Opinion: An untraditional, uncertain senior year


Photo by Unslpash

Graduation is the final page to close after twelve, well-spent years of learning and growing. Many students imagine how that special day should go: hands are shaken, caps are thrown, and hugs are given; it seems every high schooler dreams about the day they are handed their diplomas. 

We all have expectations for this special day, but in the midst of COVID-19, there is no promise of a traditional high school graduation for the Naperville North Class of 2021, though many of us yearn for normalcy.

We’ve all waited for our turn to be seniors. We’ve all waited to run the halls on the first day of school and enjoy off-campus lunch. We’re all ready to savor the traditional senior year. And now with a global pandemic, that experience feels cheated.  After living through this crisis for several months, it sometimes feels that we’ve been patient long enough, we now deserve some normalcy and freedom. 

But in reality, our choices right now intensely affect other peoples’ lives, not just our own. According to the CDC, While severe cases of COVID-19 or death are less likely among young people, we still can spread the virus to others, including the at-risk community. As seniors, we are becoming adults. And as scary as it is, it’s time to start growing up. Managing the spread of COVID-19 is as much of a responsibility for us as it is for everyone else.  

As a class, we have the choice not to uphold traditions outside school that interfere with health and safety. Traditional homecoming season will soon be in our midst, but this year we must reevaluate our plans. With no homecoming football game, assemblies, or dance, it is easy to long for the traditions of large group gatherings the season brings. Let us as a class make the most out of the cherished season, while still watching out for our community. Outdoor spaces, small groups, and social distancing may need to set the tone for the night, but there is still opportunity for new (safe) traditions to be made. North’s student government has started planning an in-person, outdoor Mr. NNHS, several sports will continue having seasons, and theatre will still be putting on performances at NNHS. We as a class have the unique chance to truly get involved, to spend our last year at school making new memories and traditions for future classes.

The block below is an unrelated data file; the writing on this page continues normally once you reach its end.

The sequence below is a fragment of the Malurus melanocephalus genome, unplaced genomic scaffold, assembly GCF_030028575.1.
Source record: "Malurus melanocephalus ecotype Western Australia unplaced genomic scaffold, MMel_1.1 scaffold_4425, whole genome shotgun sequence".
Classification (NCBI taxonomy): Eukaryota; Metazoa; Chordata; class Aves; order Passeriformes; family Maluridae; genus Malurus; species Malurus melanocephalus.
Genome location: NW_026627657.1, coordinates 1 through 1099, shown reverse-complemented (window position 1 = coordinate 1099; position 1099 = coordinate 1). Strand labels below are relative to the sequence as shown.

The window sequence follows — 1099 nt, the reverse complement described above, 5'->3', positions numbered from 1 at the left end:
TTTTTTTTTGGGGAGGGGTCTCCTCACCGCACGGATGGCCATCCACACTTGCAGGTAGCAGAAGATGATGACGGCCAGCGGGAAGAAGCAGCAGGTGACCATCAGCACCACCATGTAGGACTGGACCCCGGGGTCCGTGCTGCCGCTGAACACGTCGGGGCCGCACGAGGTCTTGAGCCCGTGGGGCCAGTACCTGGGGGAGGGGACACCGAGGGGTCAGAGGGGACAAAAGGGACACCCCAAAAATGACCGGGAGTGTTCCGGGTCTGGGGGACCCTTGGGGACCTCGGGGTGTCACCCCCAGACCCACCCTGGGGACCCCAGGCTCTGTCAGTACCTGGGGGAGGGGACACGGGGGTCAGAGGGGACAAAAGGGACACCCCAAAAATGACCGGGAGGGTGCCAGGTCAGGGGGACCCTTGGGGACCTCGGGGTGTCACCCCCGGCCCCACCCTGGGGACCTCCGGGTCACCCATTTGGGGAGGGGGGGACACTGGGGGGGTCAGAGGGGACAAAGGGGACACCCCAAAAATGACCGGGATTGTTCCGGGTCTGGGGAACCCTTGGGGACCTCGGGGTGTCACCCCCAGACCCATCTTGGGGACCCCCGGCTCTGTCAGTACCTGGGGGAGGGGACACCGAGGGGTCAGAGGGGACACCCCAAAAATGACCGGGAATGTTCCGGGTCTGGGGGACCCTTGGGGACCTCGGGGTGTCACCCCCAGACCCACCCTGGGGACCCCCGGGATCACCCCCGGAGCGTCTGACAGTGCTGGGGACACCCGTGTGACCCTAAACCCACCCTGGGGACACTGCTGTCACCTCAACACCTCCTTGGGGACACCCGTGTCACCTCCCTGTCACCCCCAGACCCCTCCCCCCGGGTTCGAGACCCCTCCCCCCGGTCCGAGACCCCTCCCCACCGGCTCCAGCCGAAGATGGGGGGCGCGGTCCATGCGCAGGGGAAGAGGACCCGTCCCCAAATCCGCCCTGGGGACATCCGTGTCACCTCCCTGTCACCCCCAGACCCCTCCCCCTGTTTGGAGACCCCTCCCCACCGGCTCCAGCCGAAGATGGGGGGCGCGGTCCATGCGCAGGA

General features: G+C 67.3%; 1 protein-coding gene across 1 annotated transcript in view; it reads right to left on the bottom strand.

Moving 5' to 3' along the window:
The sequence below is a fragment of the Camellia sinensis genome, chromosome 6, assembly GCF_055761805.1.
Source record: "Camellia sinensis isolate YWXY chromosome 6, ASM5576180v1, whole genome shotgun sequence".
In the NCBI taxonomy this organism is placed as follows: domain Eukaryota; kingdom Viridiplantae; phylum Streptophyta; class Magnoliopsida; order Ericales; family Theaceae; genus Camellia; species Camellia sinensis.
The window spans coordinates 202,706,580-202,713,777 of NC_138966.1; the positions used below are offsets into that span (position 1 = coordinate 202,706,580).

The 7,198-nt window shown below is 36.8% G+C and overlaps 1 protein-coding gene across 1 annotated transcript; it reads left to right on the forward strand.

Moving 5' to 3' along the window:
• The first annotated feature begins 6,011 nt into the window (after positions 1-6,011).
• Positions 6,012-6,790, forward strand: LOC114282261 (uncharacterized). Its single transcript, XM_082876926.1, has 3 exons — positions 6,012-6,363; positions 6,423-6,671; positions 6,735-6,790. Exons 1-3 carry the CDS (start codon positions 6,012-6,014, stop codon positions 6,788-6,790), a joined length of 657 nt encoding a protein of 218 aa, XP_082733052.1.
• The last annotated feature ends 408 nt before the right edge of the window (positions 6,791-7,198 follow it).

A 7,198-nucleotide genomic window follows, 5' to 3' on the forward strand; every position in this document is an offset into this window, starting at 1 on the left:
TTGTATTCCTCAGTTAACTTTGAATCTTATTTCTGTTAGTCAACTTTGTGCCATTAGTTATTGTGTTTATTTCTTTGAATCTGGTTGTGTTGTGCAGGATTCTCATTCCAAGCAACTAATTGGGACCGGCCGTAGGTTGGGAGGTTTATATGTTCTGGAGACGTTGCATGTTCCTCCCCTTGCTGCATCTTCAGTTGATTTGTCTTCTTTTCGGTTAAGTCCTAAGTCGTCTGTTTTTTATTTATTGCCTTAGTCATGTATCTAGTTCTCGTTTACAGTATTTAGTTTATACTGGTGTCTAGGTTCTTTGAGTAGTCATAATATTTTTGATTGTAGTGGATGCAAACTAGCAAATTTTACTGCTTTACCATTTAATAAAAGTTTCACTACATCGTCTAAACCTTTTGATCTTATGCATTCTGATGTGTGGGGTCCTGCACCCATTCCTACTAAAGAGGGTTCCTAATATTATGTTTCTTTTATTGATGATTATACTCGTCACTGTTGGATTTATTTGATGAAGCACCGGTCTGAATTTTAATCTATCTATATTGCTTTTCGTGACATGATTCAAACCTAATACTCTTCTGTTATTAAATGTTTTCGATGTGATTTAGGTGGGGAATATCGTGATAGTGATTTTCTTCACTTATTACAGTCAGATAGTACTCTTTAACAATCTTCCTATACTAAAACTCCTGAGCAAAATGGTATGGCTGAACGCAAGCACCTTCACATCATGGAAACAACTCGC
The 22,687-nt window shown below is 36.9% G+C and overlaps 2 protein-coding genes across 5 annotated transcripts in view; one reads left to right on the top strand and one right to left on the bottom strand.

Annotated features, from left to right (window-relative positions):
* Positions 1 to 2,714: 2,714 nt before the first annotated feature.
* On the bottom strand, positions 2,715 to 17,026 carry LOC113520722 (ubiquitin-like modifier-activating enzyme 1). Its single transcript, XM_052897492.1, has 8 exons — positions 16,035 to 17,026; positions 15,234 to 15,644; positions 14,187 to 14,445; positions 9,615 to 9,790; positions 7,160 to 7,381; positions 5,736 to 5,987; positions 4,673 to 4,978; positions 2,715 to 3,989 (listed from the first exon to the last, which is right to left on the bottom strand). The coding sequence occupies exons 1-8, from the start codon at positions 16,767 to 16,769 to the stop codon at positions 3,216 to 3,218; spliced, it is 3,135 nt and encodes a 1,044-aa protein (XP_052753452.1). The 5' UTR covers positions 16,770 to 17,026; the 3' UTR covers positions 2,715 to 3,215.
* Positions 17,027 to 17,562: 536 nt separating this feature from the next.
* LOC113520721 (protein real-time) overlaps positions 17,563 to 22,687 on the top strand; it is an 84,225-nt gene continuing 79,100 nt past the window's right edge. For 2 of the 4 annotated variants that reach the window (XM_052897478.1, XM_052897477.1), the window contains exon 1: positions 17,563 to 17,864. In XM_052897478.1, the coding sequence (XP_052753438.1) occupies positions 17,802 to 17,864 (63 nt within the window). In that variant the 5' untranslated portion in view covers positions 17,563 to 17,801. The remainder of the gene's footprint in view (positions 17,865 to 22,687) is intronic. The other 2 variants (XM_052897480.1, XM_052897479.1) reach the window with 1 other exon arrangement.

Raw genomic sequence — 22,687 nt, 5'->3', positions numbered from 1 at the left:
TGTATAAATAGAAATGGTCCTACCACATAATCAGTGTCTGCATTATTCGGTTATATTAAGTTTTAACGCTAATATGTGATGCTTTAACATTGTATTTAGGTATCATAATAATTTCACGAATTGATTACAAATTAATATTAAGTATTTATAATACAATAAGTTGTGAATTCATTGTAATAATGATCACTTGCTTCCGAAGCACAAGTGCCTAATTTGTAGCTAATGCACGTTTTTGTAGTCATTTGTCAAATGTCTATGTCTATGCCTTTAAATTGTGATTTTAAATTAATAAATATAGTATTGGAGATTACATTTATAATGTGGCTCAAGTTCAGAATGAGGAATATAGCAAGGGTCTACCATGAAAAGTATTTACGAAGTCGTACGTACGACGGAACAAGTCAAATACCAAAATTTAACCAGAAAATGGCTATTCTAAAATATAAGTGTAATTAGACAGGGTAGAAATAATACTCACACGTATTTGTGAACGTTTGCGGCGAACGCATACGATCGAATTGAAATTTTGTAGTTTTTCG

As a senior class of equals, no one’s individual entitlement should grant them access to the freedoms we all miss. Likewise, we share a common responsibility: we must keep in mind what we say to each other. In the midst of the normal senior stressors it is easy to put ourselves above others, both in the way we act and the way we speak. It is a learning experience that we all share, that all of us can improve upon. We can all learn to be more respectful, more responsible and more empathetic. We must hold each other accountable, but do so responsibly. Respect is the key to engaging each other in meaningful conversations and creating improvement. 

We have a world ahead of us and the rest of the year in our grasp. We all want the same thing: to have a cherished, memorable year. So let’s take the opportunities we have and not recreate others that may endanger us. Let’s put our best foot forward now in hopes we’ll get to end this year in a better place than we started it, growing as individuals and members of our community.